Humbert

Hello, These are only borderline hardy, but they tend to survive the cold better if the soil is very freely draining, as the combination of cold and wet tends to be the killer. Keeping the top growth intact will also help however as it does provide the crown with a little extra protection. Alternatively, you could apply a generous layer of dry mulch around the crown of the plant in autumn.

Helen

Will this plant grow well in a pot?

NanaJ

Hello, I have seen this growing happily in a large pot, however I suspect it would be even happier if planted in the ground.

Helen

If I buy these plants now will they be OK in the pots outside until spring and do they go well with lavender plants?

Hilux

Hello there These plants combine well with lavenders but they are classed as borderline hardy so will need protection through the winter. Ideally I would keep them in a frost free greenhouse, or else you could keep them outside in a sheltered spot where they won't catch a frost or get waterlogged, and protect them with frost fleece. http://www.crocus.co.uk/product/_/fleece-cold-protection/classid.200879/ Hope this helps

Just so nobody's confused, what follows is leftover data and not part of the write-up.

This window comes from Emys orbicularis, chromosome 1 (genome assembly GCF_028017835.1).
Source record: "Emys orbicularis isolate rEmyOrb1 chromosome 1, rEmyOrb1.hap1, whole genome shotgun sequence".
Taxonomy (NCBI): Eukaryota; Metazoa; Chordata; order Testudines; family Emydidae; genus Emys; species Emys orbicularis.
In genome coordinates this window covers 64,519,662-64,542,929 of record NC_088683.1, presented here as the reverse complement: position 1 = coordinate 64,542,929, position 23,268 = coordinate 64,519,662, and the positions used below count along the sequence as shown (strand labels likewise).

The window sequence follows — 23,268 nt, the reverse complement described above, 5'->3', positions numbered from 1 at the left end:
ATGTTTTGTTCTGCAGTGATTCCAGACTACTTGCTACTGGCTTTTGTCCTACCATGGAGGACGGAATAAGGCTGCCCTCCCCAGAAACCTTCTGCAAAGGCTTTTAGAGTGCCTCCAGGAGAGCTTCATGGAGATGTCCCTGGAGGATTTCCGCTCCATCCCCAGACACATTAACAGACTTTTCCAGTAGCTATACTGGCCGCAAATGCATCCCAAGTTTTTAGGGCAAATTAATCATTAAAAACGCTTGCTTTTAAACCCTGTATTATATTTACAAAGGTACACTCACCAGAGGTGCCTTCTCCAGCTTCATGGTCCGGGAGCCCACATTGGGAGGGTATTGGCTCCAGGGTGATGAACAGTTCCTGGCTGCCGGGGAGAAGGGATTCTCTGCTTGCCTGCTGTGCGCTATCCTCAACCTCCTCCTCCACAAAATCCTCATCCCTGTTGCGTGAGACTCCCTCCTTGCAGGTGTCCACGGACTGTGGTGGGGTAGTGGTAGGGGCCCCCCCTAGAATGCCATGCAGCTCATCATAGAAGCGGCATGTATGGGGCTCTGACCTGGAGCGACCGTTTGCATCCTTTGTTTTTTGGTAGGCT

Hello! I have a question about your phrase ' Plant it among the warm-red Dahlia 'Bishop of Llandaff' and it will act as supports, negating the need for staking, whilst providing a dazzling display.' Can you confirm which plant will be supporting which? And if I want to do this how close should I plant them together? Should I alternate one plant for the other or should I plant a row of one in front of a row of the other? Thanks for your help!

NewBee

Hello, The verbena has quite rigidly upright stems, which can help prop up other plants around it - like for example a tall dahlia. As for how to plant them, that depends on the effect you are trying to achieve, so you can create rows or randomly intermingle them, at around 30 - 45cm intervals.

Helen

Hi, I know virtually nothing about gardening, but am wanting to learn. I love this plant, can I buy a couple now and plant them in a very sunny spot? Will they be ok and how can I look after them best? Thanks Louise

Louise